Who else counts how many things are plugged together just for your rig?

Dik Ellis

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Jun 28, 2020
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1,005
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69
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Georgetown, TX
I had a large (10-12) pedalboard, but now I run smaller ones (5-6), and I have specific boards for each of my amps. I swap out pedals on the smaller amps (Blues Jr. and Valve Jr.), but I like the set up I have for my Mesa MKIIB. They are mostly modulation pedals, as my amp produces lot of distortion.
 

GearGeek01

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Jan 26, 2007
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Detroit
When I was playing Praise and Worship for a mega church, every week was a different combination of pedals. They wanted their music to be "just like the CD" so to speak, so I had one of most every effect type. I also gave lessons at the time and I had a series of lesson material that went through most every kind of effect type. So, it was double helpful to have many pedals to choose from working the guitar this way.

I used a PedalTrain Classic 2 pedalboard, with Velcro (hook side on PB, fuzzy side on pedals) -- Hook side if on the pedal picks up lint and hair on any carpet you place the pedal on. Pretty soon it is clogged and won't stick to the opposite side. Plus, hooked side on the pedal bottom and the pedal(s) will skitch across a hardwood floor )or stage). -- FUZZY side on the pedal (the way I always do it) has more grip on a hard floor (when not on the pedalboard), plus it does not pick u[p lint and such.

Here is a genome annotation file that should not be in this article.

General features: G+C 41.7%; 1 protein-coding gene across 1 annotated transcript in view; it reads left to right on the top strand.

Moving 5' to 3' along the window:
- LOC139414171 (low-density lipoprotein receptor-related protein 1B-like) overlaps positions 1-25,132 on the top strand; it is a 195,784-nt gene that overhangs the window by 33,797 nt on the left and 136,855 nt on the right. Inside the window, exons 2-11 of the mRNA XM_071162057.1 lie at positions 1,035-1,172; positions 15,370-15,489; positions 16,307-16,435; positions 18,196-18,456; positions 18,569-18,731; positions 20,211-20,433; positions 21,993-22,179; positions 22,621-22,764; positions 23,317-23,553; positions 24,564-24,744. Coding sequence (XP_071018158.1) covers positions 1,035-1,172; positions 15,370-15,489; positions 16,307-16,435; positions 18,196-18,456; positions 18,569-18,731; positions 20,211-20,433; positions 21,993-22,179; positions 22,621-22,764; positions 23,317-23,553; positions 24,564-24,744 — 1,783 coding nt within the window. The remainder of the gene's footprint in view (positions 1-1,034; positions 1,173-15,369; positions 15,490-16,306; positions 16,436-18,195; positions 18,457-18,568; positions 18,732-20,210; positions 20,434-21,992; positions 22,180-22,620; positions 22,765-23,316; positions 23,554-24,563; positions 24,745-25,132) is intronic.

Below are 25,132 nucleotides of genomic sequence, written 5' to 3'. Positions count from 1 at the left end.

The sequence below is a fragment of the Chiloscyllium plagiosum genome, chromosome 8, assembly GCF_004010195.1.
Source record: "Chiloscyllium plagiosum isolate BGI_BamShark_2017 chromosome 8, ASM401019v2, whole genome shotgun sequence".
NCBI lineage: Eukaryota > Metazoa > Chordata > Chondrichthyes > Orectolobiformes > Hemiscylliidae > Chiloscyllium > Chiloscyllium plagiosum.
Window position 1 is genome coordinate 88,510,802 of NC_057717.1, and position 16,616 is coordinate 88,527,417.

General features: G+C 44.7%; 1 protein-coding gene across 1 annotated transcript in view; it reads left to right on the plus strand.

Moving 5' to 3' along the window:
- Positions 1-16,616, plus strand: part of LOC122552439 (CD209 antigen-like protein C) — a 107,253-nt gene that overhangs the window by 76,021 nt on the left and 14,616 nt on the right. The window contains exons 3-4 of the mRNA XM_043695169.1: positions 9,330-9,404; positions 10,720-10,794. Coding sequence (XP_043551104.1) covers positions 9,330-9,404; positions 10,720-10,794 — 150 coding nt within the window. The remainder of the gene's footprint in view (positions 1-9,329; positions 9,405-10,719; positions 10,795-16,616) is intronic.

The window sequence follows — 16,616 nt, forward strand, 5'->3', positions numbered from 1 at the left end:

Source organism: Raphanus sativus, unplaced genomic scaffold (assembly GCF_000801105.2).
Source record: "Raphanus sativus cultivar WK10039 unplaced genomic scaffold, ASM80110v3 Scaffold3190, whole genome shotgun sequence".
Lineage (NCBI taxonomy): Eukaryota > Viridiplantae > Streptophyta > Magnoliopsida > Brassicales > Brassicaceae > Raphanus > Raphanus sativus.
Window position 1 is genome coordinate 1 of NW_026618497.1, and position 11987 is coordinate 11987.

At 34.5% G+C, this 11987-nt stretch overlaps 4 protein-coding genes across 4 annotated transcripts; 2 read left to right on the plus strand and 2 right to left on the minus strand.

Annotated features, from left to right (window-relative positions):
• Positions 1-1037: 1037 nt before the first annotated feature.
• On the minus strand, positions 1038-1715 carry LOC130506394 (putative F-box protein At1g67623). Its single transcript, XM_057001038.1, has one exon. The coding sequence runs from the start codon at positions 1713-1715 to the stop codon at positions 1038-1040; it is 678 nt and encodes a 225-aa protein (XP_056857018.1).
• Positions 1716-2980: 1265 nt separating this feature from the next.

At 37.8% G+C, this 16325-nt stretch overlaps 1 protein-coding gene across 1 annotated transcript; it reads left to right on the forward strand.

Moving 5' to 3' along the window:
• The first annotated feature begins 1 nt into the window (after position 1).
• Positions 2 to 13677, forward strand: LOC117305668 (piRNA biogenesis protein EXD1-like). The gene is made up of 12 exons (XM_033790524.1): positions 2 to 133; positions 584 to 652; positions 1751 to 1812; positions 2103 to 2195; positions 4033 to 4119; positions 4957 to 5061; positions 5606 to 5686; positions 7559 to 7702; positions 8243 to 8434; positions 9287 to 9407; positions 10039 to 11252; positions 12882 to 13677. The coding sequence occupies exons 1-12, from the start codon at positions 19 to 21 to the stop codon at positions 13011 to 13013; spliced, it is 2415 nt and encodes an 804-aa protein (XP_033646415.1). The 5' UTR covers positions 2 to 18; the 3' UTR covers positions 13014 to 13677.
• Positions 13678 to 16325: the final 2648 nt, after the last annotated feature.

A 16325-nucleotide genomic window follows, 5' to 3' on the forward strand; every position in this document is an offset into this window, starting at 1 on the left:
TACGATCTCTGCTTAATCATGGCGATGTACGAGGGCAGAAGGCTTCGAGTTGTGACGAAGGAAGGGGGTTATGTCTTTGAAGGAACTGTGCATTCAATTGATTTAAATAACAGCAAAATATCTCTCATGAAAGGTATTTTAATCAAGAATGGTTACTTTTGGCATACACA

-- Velcro hook side >> on the pedalboard
-- Velcro fuzzy side >> on the pedal

I also use computer cable anchors all over the bottom of the board so that I can fasten the patch cables and PSU cables in a tight way on the underside of the board. They have 4 access points, one on each edge, and double sticky tape on the back that applies really nice to a smooth PedalTrain bar on the underside of the board.


61plofw9h+L._AC_SL1200_.jpg


Then I use small zip ties to hold the patch cables and PSU cables tight against the bottom. I bought a tube pack of the small zip ties at a computer store for $2.00 for 200 of them. That's plenty enough zip ties to change the pedals every week as needed to do the "play it like the CD" thing which every week, was 3-6 new songs all with different effects.

This link to Sweetwater has both, the cable anchors, and the Zip ties. But you can shop around and get both items cheap.The zip ties in that pack are way way too long... The ones I use are fairly short and not over-kill for size.

Here's what the underside of my board looks like (using a OneSpot and one wal-wart on this incarnation) No matter which direction or side of the pedal has the power connector, with enough of the anchors, I can keep the bottom clutter free every week.:
DSCF0955.JPG


I never counted my pedals, but I was concerned about current draw. Here is a good site that has a large collection of pedals and what milliamps (mA) of current draw each has. Or, most every pedal has a manual these days, and most manuals state the current draw.
http://stinkfoot.se/power-list

My OneSpot produces 1,700mA of current, so if the pedals are overdrives, boosts, and such, they usually only eat up about 10mA per pedals. As the pedal leans more toward digital processing (delays, flangers, etc) the current draw per pedal gets more thiirsty.

For an all-around PSU I spent the extra bucks on the Strymon Zuma. The Strymon PSUs put out 500mA per output, whereas the very popular Voodoo Lab PSUs only put out 100mA per outlet. With one Daisy Chain cable, I can power up several pedals off of one of the Zuma's outputs...

Lot's of options for Daisy Chain cables these days: